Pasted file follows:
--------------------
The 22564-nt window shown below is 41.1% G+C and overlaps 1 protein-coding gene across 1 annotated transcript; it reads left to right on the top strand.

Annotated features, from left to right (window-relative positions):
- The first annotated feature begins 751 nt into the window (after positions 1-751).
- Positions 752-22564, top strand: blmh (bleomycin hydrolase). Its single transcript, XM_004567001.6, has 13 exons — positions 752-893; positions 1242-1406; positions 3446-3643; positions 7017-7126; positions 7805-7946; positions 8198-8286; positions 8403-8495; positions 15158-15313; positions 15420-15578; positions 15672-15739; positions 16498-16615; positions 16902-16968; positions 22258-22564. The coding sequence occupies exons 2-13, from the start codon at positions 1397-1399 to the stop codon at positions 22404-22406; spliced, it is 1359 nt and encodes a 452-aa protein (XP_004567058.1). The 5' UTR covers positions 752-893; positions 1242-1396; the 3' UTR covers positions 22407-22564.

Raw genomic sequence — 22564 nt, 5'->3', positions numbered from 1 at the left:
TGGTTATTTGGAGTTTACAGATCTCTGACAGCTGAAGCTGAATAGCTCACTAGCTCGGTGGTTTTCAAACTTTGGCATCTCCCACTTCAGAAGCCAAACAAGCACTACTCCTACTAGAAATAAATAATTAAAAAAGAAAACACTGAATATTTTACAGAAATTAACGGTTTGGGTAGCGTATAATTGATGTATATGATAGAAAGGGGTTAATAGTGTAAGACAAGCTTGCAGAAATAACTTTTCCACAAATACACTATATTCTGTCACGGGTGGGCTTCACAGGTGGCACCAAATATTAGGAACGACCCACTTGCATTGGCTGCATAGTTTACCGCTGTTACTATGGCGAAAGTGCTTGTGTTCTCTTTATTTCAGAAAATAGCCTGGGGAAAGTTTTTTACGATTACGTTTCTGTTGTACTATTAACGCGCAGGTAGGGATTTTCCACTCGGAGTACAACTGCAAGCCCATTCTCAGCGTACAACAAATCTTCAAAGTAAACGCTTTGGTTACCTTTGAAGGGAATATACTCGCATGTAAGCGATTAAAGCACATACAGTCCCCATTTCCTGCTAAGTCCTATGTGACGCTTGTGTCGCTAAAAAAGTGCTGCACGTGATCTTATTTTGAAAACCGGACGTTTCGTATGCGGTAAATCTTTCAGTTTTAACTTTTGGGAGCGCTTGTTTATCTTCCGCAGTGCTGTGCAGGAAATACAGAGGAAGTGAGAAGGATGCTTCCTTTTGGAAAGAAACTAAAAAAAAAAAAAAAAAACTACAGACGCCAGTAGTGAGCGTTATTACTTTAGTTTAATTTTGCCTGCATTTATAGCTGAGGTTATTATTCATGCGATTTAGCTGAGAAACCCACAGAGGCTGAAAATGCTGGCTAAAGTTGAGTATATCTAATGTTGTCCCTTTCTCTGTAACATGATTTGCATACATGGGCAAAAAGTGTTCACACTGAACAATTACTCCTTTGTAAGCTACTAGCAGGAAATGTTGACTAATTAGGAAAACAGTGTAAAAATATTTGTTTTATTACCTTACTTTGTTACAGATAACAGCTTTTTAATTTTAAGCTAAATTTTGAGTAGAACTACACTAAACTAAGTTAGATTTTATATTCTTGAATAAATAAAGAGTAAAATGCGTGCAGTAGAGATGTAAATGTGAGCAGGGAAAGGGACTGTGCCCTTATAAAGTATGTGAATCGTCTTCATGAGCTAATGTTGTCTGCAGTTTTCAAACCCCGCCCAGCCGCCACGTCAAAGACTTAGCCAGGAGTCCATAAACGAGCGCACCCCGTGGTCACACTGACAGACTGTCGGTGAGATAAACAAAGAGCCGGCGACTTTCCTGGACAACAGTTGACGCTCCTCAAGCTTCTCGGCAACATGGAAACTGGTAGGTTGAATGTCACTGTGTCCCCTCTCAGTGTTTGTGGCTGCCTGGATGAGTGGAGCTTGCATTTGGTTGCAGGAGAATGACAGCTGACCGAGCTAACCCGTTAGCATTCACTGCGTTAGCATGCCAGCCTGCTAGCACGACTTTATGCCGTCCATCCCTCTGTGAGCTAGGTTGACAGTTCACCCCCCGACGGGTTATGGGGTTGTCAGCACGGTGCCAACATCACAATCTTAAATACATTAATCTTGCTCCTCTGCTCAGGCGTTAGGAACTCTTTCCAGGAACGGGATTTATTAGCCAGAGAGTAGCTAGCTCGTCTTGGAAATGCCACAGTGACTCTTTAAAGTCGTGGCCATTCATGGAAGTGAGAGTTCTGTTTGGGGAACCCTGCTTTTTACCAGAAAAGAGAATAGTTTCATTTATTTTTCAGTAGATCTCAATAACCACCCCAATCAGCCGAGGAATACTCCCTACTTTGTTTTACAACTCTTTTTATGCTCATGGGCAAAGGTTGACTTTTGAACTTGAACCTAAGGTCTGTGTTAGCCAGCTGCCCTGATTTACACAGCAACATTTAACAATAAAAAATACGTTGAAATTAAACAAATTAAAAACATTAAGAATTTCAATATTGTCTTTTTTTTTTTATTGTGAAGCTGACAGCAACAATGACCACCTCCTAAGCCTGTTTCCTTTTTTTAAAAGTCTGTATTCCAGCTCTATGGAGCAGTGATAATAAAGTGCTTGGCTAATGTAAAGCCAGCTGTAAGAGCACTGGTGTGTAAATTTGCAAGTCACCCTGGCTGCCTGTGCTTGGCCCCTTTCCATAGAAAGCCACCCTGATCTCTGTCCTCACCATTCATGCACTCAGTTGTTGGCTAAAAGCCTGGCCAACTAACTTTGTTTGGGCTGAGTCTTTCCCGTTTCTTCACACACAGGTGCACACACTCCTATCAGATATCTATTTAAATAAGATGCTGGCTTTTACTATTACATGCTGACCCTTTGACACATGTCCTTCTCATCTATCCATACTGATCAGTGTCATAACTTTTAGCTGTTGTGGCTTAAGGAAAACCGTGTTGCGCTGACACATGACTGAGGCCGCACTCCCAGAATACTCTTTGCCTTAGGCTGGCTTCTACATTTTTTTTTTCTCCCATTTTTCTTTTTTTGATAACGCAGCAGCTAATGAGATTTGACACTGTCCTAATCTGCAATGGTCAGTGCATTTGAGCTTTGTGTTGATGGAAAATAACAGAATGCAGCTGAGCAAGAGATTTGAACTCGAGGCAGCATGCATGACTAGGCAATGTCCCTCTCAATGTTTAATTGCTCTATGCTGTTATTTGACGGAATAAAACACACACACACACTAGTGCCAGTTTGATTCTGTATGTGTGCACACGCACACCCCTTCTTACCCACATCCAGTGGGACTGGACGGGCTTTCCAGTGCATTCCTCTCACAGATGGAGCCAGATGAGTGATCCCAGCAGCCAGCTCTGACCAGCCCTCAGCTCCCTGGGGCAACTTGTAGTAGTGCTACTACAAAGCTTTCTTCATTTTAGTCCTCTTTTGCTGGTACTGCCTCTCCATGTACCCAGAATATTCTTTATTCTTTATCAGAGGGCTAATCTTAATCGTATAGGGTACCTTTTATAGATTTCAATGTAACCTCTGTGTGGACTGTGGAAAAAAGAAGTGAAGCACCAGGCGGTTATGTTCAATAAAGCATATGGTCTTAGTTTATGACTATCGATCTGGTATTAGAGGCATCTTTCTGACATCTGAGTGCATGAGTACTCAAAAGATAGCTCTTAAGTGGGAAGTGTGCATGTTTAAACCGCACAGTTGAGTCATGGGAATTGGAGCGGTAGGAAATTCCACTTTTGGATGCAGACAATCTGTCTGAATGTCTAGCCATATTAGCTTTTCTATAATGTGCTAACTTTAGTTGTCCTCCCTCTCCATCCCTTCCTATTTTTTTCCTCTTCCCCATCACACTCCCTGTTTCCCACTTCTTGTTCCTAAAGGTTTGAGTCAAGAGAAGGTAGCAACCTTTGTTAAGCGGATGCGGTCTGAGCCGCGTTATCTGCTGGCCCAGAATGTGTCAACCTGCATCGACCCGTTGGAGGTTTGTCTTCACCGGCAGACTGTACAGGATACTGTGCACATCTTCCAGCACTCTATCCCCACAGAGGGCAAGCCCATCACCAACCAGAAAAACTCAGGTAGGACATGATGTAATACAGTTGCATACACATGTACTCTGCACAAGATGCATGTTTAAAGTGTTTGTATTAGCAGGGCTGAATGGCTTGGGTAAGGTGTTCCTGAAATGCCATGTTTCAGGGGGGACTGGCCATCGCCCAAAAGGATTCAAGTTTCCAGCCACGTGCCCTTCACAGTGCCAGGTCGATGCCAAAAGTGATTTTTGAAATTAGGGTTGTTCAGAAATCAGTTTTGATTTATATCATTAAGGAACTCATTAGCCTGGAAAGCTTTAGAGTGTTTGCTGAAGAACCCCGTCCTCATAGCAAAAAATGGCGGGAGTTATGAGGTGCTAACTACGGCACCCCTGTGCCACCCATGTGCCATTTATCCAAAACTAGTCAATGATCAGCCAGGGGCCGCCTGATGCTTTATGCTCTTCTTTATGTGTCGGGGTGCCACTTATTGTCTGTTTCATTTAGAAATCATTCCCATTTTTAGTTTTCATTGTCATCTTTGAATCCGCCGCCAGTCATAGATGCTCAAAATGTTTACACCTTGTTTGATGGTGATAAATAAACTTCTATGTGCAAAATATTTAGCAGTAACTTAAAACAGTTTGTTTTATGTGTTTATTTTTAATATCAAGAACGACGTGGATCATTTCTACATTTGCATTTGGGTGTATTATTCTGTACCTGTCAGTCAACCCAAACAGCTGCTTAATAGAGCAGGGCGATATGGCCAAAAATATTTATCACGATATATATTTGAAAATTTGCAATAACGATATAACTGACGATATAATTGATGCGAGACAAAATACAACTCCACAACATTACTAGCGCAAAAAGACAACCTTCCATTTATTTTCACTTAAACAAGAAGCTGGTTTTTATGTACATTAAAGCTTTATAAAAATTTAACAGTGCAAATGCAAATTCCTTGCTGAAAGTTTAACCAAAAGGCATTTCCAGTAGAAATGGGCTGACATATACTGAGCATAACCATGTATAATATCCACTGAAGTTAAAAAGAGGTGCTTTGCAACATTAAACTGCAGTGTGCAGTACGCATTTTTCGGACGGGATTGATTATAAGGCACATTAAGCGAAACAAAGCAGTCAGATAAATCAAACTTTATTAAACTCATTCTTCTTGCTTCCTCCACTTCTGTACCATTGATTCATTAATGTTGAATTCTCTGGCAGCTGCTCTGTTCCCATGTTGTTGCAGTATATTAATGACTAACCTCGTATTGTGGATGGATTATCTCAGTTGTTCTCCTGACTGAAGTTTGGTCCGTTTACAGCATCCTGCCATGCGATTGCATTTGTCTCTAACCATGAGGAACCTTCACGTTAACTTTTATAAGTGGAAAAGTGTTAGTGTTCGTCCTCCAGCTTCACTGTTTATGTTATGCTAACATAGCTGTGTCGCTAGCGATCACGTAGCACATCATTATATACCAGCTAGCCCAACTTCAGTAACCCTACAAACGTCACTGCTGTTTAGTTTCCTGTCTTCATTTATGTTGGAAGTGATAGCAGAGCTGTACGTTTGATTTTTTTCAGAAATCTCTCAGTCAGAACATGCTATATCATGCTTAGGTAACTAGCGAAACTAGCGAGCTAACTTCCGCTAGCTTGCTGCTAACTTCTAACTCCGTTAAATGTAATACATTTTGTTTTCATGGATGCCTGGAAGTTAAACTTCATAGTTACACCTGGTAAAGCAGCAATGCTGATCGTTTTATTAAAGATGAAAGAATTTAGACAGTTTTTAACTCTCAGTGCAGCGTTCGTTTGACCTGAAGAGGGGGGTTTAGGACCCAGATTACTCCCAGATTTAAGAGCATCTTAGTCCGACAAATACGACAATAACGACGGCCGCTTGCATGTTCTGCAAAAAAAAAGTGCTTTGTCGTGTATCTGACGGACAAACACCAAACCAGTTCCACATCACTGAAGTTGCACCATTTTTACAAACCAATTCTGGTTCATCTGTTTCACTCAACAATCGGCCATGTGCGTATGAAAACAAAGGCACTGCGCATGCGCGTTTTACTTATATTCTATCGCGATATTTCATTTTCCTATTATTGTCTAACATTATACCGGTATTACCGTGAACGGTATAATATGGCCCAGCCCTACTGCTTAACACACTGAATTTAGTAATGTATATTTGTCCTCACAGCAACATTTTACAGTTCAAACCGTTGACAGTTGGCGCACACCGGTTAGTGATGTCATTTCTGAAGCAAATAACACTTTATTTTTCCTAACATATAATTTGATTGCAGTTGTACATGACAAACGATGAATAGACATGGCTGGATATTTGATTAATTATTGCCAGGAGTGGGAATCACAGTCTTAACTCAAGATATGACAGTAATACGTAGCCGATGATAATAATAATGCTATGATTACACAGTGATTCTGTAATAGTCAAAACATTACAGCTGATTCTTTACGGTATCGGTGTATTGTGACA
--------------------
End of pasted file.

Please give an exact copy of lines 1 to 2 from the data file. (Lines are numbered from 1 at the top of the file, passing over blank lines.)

The 22564-nt window shown below is 41.1% G+C and overlaps 1 protein-coding gene across 1 annotated transcript; it reads left to right on the top strand.

Annotated features, from left to right (window-relative positions):